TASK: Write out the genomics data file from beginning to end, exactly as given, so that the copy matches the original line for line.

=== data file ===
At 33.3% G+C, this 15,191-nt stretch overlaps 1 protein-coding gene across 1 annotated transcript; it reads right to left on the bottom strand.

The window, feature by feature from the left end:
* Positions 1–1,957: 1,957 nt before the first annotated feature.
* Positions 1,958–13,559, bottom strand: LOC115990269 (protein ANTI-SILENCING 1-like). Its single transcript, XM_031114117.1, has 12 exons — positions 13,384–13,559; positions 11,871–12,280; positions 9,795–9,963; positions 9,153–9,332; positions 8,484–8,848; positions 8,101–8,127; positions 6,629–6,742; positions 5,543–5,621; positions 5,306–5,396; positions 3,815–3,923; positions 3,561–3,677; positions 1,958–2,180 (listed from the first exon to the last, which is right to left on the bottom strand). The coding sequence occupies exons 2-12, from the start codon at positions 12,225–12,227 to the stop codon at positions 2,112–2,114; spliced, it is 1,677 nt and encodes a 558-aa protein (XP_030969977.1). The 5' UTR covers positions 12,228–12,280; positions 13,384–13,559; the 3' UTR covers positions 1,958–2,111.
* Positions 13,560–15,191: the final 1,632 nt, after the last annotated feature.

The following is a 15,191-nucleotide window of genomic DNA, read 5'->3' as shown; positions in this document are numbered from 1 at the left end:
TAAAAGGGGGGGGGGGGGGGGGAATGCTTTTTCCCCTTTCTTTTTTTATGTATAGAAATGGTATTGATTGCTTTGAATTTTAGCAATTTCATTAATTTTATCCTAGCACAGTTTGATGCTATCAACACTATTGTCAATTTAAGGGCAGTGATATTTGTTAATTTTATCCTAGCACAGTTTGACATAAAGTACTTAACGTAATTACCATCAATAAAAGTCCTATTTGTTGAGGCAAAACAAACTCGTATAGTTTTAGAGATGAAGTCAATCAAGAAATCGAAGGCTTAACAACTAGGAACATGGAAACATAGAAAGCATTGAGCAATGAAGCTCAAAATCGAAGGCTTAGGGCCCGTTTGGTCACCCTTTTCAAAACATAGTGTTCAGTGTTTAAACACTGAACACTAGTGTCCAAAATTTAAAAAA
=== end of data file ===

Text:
At 33.3% G+C, this 15,191-nt stretch overlaps 1 protein-coding gene across 1 annotated transcript; it reads right to left on the bottom strand.

The window, feature by feature from the left end:
* Positions 1–1,957: 1,957 nt before the first annotated feature.
* Positions 1,958–13,559, bottom strand: LOC115990269 (protein ANTI-SILENCING 1-like). Its single transcript, XM_031114117.1, has 12 exons — positions 13,384–13,559; positions 11,871–12,280; positions 9,795–9,963; positions 9,153–9,332; positions 8,484–8,848; positions 8,101–8,127; positions 6,629–6,742; positions 5,543–5,621; positions 5,306–5,396; positions 3,815–3,923; positions 3,561–3,677; positions 1,958–2,180 (listed from the first exon to the last, which is right to left on the bottom strand). The coding sequence occupies exons 2-12, from the start codon at positions 12,225–12,227 to the stop codon at positions 2,112–2,114; spliced, it is 1,677 nt and encodes a 558-aa protein (XP_030969977.1). The 5' UTR covers positions 12,228–12,280; positions 13,384–13,559; the 3' UTR covers positions 1,958–2,111.
* Positions 13,560–15,191: the final 1,632 nt, after the last annotated feature.

The following is a 15,191-nucleotide window of genomic DNA, read 5'->3' as shown; positions in this document are numbered from 1 at the left end:
TAAAAGGGGGGGGGGGGGGGGGAATGCTTTTTCCCCTTTCTTTTTTTATGTATAGAAATGGTATTGATTGCTTTGAATTTTAGCAATTTCATTAATTTTATCCTAGCACAGTTTGATGCTATCAACACTATTGTCAATTTAAGGGCAGTGATATTTGTTAATTTTATCCTAGCACAGTTTGACATAAAGTACTTAACGTAATTACCATCAATAAAAGTCCTATTTGTTGAGGCAAAACAAACTCGTATAGTTTTAGAGATGAAGTCAATCAAGAAATCGAAGGCTTAACAACTAGGAACATGGAAACATAGAAAGCATTGAGCAATGAAGCTCAAAATCGAAGGCTTAGGGCCCGTTTGGTCACCCTTTTCAAAACATAGTGTTCAGTGTTTAAACACTGAACACTAGTGTCCAAAATTTAAAAAA